Flow: A Mid-Year Check-in

For close to a decade, I’ve been observing the practice of choosing a word by which to live for the new year. This is inspired by One Word 365, and I have found it a preferable alternative to making resolutions. Most years that I’ve done this, I have experienced positive results: it has added greater depth, meaning, and purpose to my daily choices.

I’ve never done this before, but this year I felt the need to write a mid-year reflection on my experience so far.

My chosen word for 2022 is Flow:

So my hope for Flow this year is multiple, and fairly ambitious: seek more natural movement in response to needs and tasks, achieving a state of balance between skill and the challenge at hand, and taming my anxiety with greater intention.

My idea for the application of this word was on several fronts: martial arts, mental health, and spirituality. There’d be others, but these were foremost in my mind when I chose it.

If you’ve been listening to the podcast, you’ll know that I’ve been dealing with a shoulder injury for the past two months. This has thrown a wrench into some of my intentions for this word, and I’ve been going through a time of adjustment in figuring out how best to move forward in light of my changed reality:

  • Martial arts, most notably, has been a virtual non-factor since it happened because I don’t want to aggravate it even more. So pursuing flow in my transitions from one movement to another has not been an issue.
  • My anxiety has been heightened by this ordeal as I’ve sought greater insight on the exact nature of the injury and how best to recover, as well as its ongoing effect on my ability to perform tasks.
  • I’ve barely devoted any attention to tending to this from a spiritual perspective.

Thankfully, I have recently (as in, just the past week or more) begun to discover a path forward for Flow.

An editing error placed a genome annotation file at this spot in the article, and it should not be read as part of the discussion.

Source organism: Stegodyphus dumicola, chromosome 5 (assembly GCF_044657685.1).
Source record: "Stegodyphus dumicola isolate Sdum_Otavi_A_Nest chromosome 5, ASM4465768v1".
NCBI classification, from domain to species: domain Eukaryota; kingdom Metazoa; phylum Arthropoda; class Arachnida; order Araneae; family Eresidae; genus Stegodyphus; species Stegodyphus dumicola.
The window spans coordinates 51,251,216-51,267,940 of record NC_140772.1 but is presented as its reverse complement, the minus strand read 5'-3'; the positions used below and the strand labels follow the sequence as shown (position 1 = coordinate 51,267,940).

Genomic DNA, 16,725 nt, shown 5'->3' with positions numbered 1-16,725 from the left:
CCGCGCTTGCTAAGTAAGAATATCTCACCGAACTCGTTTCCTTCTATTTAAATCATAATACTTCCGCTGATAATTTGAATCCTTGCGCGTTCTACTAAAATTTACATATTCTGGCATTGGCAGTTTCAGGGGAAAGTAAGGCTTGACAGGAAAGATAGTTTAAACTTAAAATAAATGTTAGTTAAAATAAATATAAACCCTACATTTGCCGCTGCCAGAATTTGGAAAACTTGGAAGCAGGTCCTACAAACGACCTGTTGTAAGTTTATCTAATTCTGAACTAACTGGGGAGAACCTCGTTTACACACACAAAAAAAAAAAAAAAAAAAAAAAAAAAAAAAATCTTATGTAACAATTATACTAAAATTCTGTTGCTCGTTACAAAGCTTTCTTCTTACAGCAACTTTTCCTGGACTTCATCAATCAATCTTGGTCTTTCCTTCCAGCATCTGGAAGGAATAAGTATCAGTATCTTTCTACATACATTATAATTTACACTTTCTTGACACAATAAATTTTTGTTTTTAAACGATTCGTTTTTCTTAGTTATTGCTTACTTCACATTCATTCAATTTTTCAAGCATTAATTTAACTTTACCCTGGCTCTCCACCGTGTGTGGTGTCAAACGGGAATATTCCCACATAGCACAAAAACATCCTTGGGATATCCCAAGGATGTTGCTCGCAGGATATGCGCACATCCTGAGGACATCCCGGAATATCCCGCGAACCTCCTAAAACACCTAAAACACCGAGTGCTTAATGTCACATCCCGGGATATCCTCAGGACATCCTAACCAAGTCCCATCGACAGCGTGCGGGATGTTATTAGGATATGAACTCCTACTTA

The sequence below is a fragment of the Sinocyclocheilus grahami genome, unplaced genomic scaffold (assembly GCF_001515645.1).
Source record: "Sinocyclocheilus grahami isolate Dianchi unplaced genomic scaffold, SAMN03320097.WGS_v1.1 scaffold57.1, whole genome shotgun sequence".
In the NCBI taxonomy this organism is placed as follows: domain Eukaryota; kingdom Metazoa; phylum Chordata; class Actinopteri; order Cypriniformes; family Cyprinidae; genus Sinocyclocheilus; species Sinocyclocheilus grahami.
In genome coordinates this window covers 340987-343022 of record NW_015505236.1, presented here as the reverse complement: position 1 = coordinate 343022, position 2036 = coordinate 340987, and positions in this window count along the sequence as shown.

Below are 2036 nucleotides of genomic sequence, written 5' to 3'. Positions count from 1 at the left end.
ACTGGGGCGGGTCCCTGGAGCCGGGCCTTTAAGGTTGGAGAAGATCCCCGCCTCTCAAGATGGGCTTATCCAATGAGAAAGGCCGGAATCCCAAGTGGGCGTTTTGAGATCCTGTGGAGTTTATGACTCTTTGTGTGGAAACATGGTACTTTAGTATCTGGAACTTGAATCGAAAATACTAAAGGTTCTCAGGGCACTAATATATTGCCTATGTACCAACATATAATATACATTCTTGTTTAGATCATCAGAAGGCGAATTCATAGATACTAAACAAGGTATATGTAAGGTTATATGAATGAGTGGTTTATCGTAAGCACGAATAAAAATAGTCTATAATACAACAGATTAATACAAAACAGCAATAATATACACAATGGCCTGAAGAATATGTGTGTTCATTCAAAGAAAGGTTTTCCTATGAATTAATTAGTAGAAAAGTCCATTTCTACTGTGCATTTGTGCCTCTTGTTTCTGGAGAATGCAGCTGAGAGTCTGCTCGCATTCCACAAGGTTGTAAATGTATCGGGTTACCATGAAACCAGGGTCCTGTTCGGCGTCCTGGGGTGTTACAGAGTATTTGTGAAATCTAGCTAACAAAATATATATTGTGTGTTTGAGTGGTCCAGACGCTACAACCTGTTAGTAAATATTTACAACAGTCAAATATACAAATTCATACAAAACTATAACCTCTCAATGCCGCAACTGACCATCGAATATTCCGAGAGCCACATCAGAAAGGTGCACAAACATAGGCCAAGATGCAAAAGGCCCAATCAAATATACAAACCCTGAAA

The very first lesson has been to acknowledge that part of pursuing flow is to go where the current is taking me rather than trying to fight against it. Right now, that current is carrying me away from certain things I was hoping for at the beginning of the year, but there will be opportunities wherever I end up as well. So I have been learning things about patience, humility, and faith.

The second lesson has been to pursue new practices to manage my anxiety and give it an outlet as needed. Lately, these have included pouring myself into my journaling, which has not always been via words: sometimes the practice of portraying my emotions in non-verbal forms on the page has been preferable. I’ve also relied more on my penchant for making lists of tasks, which has helped quiet my mind trying to keep them all straight without becoming overwhelmed.

While Flow has not been what I expected back in January, it has still been a source of learning and growth. Just the act of letting things play out and following where they lead has been true to the spirit of the word, and perhaps the greatest lesson it will teach me. Over the next six months, I’ll look forward to where this will take me next.

No Perfect Time is 50% Off This Month

In case you somehow missed it, I released a new ebook in March called No Perfect Time: Brief Essays on Life and Faith. It’s a collection of reflections on ministry, spirituality, theology, parenthood, and prayers culled from my former blog. In a way, it’s a book that was 17 years in the making.

If you haven’t picked it up yet, this month would be a great time to finally do so, as it will be 50% off on Smashwords. So a book that is normally a whopping $4.99 will be $2.49 during the month of July!

Click here to get your copy of No Perfect Time for half the price! And thanks, as always, for reading.

History Was Accessible

Some of the reactions and comments that I saw from white people on Juneteenth were predictable, and yet still depressing and angering.

Some wondered why this was scheduled the same day as Father’s Day: “Why couldn’t this be another day instead?” Others called it a “made up holiday,” as if this was a brand new thing that the government or corporations or somebody else came up with just last year. And still others smashed together buzzwords like “woke” and “Marxist” to make the usual MAGA white grievance word salad.

It was easy to pick out who has actually researched this day even the tiniest bit, and who hasn’t.

I don’t know if I’ll ever truly cease to be amazed by this kind of ignorance, willful or not. I can hope that over time less people will react to Juneteenth in this way, but I don’t have enough faith in the state of our educational system and people’s ability to overcome the relentless barrage of propaganda for that to be so.

One person, one mind, one attitude at a time. I suppose that’s the best I can hope for right now. Something as simple as doing a Google search for the true nature of Juneteenth could lead to a better understanding of other things, too.